Recent Outbreaks

The neurologic disease caused by equine herpesvirus, known as myeloencephalopathy, occurs relatively infrequently. However, several recent outbreaks of this form of the disease have caused serious concern in the horse industry and caused some to wonder whether neurologic equine herpesvirus is an emerging disease (18).

neurologic Symptoms: Neurologic signs include ataxia (failure of muscle coordination), urinary bladder atony (incontinence), and reduced tail tone. In severe cases, the affected horse may be unable to stand (18).

Outbreaks: Seven outbreaks occurred in five different states of the United States in 2005, and eleven outbreaks occurred in eight different states in 2006. In comparison to the typical none to few outbreaks identified annually prior to 2003, this is a sharp increase. Most of these outbreaks were in the eastern United States. There were also significant outbreaks in 2005 in Canada, Ireland, South Africa, Switzerland and the United Kingdom (18).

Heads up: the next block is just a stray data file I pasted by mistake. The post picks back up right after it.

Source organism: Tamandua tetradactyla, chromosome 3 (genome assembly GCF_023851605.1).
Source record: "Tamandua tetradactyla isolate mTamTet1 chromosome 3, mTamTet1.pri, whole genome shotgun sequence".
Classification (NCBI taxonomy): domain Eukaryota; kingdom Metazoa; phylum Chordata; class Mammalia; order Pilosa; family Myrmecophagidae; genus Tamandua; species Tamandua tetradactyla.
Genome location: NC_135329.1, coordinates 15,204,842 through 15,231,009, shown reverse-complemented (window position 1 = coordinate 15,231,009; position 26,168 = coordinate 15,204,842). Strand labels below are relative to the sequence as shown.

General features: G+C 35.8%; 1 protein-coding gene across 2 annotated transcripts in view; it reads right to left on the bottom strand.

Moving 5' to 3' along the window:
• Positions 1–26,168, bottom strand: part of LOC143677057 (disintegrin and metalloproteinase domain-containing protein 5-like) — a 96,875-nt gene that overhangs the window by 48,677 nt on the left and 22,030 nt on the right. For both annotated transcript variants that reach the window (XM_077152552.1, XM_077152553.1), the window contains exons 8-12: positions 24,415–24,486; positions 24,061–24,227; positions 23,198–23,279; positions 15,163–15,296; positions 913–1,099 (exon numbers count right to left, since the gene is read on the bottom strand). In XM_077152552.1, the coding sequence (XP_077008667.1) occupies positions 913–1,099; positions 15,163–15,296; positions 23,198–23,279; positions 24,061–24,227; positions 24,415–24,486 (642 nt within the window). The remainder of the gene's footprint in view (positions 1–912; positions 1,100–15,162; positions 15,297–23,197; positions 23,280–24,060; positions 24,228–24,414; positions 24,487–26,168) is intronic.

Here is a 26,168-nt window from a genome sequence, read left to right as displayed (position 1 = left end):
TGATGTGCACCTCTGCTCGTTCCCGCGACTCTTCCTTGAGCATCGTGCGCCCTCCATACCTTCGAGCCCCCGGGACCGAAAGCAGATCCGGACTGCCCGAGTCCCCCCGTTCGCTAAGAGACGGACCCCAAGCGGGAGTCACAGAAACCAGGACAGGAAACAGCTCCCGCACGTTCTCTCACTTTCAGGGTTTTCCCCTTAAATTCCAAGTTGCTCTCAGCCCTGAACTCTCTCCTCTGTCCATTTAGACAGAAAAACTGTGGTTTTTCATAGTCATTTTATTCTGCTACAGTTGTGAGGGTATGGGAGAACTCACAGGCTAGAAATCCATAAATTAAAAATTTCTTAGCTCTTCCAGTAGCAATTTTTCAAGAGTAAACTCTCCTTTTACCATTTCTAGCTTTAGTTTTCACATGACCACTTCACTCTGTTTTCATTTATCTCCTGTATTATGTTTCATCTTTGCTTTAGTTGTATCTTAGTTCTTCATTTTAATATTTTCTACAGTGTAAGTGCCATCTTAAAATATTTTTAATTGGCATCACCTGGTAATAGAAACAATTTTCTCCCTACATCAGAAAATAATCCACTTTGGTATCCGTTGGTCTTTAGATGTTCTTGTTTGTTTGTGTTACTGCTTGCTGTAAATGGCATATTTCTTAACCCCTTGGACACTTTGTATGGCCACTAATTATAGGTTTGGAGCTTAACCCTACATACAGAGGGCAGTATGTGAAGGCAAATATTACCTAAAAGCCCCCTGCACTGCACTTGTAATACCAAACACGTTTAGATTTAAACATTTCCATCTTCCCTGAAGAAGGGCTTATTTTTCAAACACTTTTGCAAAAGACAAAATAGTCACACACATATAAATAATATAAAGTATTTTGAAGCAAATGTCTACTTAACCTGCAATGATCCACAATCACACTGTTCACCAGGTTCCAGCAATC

Why now? It is thought that the increase in prevalence of the neurologic form in recent years may be due to a strain of the virus with a mutation that allows it to reproduce rapidly with a predilection for nervous tissue. One factor involved in the emergence of this new strain may include the increased movement of animals, since movement could result in the virus being introduced to a new population, and the stress of transport plays a role in allowing the reactivation of the virus from the latent stage. Vaccination is not thought to play a role, since many of these outbreaks have occurred in well-vaccinated horses (18).

Risk: One study in the Netherlands found that female horses, aged horses, and specific breeds (Standardbreds, draft horses, and hispanic breeds) were at greater risk to develop the neurologic form of the disease. Most outbreaks occur during the late fall or early spring (19).